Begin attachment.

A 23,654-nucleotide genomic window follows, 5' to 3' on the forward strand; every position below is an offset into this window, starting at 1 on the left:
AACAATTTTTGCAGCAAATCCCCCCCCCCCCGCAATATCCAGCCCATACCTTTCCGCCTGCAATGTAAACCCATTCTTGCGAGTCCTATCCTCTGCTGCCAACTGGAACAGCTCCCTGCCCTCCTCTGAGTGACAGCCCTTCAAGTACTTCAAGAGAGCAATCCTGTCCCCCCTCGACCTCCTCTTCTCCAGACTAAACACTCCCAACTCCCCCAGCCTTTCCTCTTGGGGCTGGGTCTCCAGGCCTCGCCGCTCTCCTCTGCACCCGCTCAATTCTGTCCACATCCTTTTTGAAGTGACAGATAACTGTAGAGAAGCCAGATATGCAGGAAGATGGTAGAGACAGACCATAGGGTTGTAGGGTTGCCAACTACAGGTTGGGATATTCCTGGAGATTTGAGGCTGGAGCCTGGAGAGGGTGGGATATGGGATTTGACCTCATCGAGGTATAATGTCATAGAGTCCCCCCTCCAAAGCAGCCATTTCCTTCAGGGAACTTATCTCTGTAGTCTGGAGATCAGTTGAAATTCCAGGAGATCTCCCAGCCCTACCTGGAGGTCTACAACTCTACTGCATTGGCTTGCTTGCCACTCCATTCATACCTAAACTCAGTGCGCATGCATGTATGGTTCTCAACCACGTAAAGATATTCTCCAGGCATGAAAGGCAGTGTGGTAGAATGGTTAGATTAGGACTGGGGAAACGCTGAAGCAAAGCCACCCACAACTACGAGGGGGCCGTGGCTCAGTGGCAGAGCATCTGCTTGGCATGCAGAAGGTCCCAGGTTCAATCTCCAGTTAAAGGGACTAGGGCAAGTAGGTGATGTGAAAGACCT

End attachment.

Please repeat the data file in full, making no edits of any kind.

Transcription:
A 23,654-nucleotide genomic window follows, 5' to 3' on the forward strand; every position below is an offset into this window, starting at 1 on the left:
AACAATTTTTGCAGCAAATCCCCCCCCCCCCGCAATATCCAGCCCATACCTTTCCGCCTGCAATGTAAACCCATTCTTGCGAGTCCTATCCTCTGCTGCCAACTGGAACAGCTCCCTGCCCTCCTCTGAGTGACAGCCCTTCAAGTACTTCAAGAGAGCAATCCTGTCCCCCCTCGACCTCCTCTTCTCCAGACTAAACACTCCCAACTCCCCCAGCCTTTCCTCTTGGGGCTGGGTCTCCAGGCCTCGCCGCTCTCCTCTGCACCCGCTCAATTCTGTCCACATCCTTTTTGAAGTGACAGATAACTGTAGAGAAGCCAGATATGCAGGAAGATGGTAGAGACAGACCATAGGGTTGTAGGGTTGCCAACTACAGGTTGGGATATTCCTGGAGATTTGAGGCTGGAGCCTGGAGAGGGTGGGATATGGGATTTGACCTCATCGAGGTATAATGTCATAGAGTCCCCCCTCCAAAGCAGCCATTTCCTTCAGGGAACTTATCTCTGTAGTCTGGAGATCAGTTGAAATTCCAGGAGATCTCCCAGCCCTACCTGGAGGTCTACAACTCTACTGCATTGGCTTGCTTGCCACTCCATTCATACCTAAACTCAGTGCGCATGCATGTATGGTTCTCAACCACGTAAAGATATTCTCCAGGCATGAAAGGCAGTGTGGTAGAATGGTTAGATTAGGACTGGGGAAACGCTGAAGCAAAGCCACCCACAACTACGAGGGGGCCGTGGCTCAGTGGCAGAGCATCTGCTTGGCATGCAGAAGGTCCCAGGTTCAATCTCCAGTTAAAGGGACTAGGGCAAGTAGGTGATGTGAAAGACCT